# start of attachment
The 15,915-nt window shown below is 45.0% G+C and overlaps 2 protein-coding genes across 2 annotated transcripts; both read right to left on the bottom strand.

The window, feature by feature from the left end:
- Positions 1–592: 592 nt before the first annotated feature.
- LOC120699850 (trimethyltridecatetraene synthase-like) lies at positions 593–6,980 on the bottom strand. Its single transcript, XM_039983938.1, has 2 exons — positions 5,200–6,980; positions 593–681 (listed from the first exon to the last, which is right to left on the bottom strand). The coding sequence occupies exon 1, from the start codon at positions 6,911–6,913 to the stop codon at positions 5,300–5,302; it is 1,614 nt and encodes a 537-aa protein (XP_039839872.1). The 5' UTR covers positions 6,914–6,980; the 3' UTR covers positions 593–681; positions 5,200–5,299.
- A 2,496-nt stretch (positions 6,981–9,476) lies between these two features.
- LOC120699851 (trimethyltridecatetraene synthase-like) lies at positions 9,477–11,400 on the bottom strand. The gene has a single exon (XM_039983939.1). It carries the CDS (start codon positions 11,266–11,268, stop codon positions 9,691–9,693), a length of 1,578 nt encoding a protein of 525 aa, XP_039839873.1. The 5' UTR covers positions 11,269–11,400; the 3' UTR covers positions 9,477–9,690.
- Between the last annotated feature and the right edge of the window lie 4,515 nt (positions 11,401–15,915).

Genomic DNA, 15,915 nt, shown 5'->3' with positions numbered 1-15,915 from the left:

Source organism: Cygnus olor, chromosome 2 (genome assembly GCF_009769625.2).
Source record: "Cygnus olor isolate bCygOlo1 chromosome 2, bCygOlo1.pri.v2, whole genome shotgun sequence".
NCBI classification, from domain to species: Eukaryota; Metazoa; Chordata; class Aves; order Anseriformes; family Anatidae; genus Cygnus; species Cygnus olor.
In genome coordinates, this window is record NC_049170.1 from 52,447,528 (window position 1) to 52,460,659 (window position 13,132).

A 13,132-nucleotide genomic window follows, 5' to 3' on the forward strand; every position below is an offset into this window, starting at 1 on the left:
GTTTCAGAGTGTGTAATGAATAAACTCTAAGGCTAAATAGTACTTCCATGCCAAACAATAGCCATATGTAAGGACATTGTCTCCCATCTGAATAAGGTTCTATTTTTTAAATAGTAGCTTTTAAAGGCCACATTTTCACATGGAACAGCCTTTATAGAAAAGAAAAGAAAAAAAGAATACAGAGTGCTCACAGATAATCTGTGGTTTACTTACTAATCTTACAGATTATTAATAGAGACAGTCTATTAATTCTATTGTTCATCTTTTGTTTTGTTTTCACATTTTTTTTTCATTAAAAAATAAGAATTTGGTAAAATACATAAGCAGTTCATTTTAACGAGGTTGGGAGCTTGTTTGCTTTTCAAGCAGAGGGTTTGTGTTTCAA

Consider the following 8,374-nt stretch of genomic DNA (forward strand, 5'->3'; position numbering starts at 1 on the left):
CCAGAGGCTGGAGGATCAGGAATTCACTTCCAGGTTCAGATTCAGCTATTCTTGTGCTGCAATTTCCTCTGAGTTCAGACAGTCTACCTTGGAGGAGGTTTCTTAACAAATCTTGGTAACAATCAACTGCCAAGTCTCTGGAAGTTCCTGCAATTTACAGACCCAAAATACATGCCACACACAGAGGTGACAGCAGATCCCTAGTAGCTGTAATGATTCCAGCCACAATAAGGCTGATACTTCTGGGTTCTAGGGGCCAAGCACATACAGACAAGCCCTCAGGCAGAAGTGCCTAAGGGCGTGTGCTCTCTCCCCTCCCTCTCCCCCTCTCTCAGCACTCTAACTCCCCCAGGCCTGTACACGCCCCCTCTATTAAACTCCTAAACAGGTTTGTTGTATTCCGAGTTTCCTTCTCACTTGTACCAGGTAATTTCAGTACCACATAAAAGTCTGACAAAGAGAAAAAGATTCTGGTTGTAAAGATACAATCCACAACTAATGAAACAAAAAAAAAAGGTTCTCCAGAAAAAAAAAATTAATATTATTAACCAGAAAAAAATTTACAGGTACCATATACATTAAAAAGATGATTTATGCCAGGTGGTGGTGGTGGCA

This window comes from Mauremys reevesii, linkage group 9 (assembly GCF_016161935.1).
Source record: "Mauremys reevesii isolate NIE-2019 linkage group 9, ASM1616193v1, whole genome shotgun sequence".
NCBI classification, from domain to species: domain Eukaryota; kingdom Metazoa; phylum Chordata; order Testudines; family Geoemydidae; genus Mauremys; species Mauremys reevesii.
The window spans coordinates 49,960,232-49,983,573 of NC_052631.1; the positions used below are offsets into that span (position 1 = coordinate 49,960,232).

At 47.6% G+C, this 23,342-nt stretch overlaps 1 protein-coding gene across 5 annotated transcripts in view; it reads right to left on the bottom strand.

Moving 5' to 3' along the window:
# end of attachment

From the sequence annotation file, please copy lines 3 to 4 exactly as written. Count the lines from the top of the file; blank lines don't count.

- Positions 1–592: 592 nt before the first annotated feature.
- LOC120699850 (trimethyltridecatetraene synthase-like) lies at positions 593–6,980 on the bottom strand. Its single transcript, XM_039983938.1, has 2 exons — positions 5,200–6,980; positions 593–681 (listed from the first exon to the last, which is right to left on the bottom strand). The coding sequence occupies exon 1, from the start codon at positions 6,911–6,913 to the stop codon at positions 5,300–5,302; it is 1,614 nt and encodes a 537-aa protein (XP_039839872.1). The 5' UTR covers positions 6,914–6,980; the 3' UTR covers positions 593–681; positions 5,200–5,299.